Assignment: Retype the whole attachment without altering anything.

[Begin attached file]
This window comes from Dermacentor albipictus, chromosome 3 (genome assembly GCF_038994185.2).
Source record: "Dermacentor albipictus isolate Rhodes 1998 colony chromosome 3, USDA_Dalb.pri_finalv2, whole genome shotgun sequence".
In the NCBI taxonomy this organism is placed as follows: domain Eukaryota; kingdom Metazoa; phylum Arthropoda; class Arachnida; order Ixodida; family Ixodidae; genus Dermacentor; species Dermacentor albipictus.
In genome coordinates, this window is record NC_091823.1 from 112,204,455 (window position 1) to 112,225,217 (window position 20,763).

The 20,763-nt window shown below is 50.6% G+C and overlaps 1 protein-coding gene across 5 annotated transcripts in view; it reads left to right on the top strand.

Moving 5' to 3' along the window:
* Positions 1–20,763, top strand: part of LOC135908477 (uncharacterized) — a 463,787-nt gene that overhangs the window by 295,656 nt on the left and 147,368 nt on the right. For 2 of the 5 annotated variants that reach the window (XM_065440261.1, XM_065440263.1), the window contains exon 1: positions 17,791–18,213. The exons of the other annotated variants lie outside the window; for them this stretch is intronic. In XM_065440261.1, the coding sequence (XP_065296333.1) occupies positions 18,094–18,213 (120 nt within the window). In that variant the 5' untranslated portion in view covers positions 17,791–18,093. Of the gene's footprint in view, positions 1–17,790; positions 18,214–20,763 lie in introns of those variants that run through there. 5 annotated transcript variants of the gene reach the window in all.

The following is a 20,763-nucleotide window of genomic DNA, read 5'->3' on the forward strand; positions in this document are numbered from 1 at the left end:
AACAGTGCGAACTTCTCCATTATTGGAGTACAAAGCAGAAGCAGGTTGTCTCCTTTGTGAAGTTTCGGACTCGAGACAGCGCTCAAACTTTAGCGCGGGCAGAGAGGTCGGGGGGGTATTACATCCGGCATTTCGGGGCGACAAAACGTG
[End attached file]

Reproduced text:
This window comes from Dermacentor albipictus, chromosome 3 (genome assembly GCF_038994185.2).
Source record: "Dermacentor albipictus isolate Rhodes 1998 colony chromosome 3, USDA_Dalb.pri_finalv2, whole genome shotgun sequence".
In the NCBI taxonomy this organism is placed as follows: domain Eukaryota; kingdom Metazoa; phylum Arthropoda; class Arachnida; order Ixodida; family Ixodidae; genus Dermacentor; species Dermacentor albipictus.
In genome coordinates, this window is record NC_091823.1 from 112,204,455 (window position 1) to 112,225,217 (window position 20,763).

The 20,763-nt window shown below is 50.6% G+C and overlaps 1 protein-coding gene across 5 annotated transcripts in view; it reads left to right on the top strand.

Moving 5' to 3' along the window:
* Positions 1–20,763, top strand: part of LOC135908477 (uncharacterized) — a 463,787-nt gene that overhangs the window by 295,656 nt on the left and 147,368 nt on the right. For 2 of the 5 annotated variants that reach the window (XM_065440261.1, XM_065440263.1), the window contains exon 1: positions 17,791–18,213. The exons of the other annotated variants lie outside the window; for them this stretch is intronic. In XM_065440261.1, the coding sequence (XP_065296333.1) occupies positions 18,094–18,213 (120 nt within the window). In that variant the 5' untranslated portion in view covers positions 17,791–18,093. Of the gene's footprint in view, positions 1–17,790; positions 18,214–20,763 lie in introns of those variants that run through there. 5 annotated transcript variants of the gene reach the window in all.

The following is a 20,763-nucleotide window of genomic DNA, read 5'->3' on the forward strand; positions in this document are numbered from 1 at the left end:
AACAGTGCGAACTTCTCCATTATTGGAGTACAAAGCAGAAGCAGGTTGTCTCCTTTGTGAAGTTTCGGACTCGAGACAGCGCTCAAACTTTAGCGCGGGCAGAGAGGTCGGGGGGGTATTACATCCGGCATTTCGGGGCGACAAAACGTG